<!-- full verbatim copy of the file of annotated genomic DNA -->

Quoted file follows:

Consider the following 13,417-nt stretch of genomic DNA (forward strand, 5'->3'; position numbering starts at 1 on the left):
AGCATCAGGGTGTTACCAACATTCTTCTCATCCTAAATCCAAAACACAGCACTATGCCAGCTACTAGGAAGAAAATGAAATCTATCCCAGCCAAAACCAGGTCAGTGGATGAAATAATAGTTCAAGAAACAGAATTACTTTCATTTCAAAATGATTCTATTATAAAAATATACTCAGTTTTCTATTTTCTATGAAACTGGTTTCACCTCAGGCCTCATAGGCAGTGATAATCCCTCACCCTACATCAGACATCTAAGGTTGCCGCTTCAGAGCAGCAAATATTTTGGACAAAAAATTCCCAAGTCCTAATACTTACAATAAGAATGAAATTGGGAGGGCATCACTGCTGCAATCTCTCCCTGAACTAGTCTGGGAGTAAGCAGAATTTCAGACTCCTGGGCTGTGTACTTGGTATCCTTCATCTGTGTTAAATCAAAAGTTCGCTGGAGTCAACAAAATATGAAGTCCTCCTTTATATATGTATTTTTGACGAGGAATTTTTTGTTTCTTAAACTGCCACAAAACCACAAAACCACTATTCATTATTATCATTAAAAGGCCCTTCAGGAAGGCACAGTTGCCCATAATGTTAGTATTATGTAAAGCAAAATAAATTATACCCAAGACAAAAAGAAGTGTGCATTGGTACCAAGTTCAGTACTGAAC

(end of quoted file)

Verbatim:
Consider the following 13,417-nt stretch of genomic DNA (forward strand, 5'->3'; position numbering starts at 1 on the left):
AGCATCAGGGTGTTACCAACATTCTTCTCATCCTAAATCCAAAACACAGCACTATGCCAGCTACTAGGAAGAAAATGAAATCTATCCCAGCCAAAACCAGGTCAGTGGATGAAATAATAGTTCAAGAAACAGAATTACTTTCATTTCAAAATGATTCTATTATAAAAATATACTCAGTTTTCTATTTTCTATGAAACTGGTTTCACCTCAGGCCTCATAGGCAGTGATAATCCCTCACCCTACATCAGACATCTAAGGTTGCCGCTTCAGAGCAGCAAATATTTTGGACAAAAAATTCCCAAGTCCTAATACTTACAATAAGAATGAAATTGGGAGGGCATCACTGCTGCAATCTCTCCCTGAACTAGTCTGGGAGTAAGCAGAATTTCAGACTCCTGGGCTGTGTACTTGGTATCCTTCATCTGTGTTAAATCAAAAGTTCGCTGGAGTCAACAAAATATGAAGTCCTCCTTTATATATGTATTTTTGACGAGGAATTTTTTGTTTCTTAAACTGCCACAAAACCACAAAACCACTATTCATTATTATCATTAAAAGGCCCTTCAGGAAGGCACAGTTGCCCATAATGTTAGTATTATGTAAAGCAAAATAAATTATACCCAAGACAAAAAGAAGTGTGCATTGGTACCAAGTTCAGTACTGAAC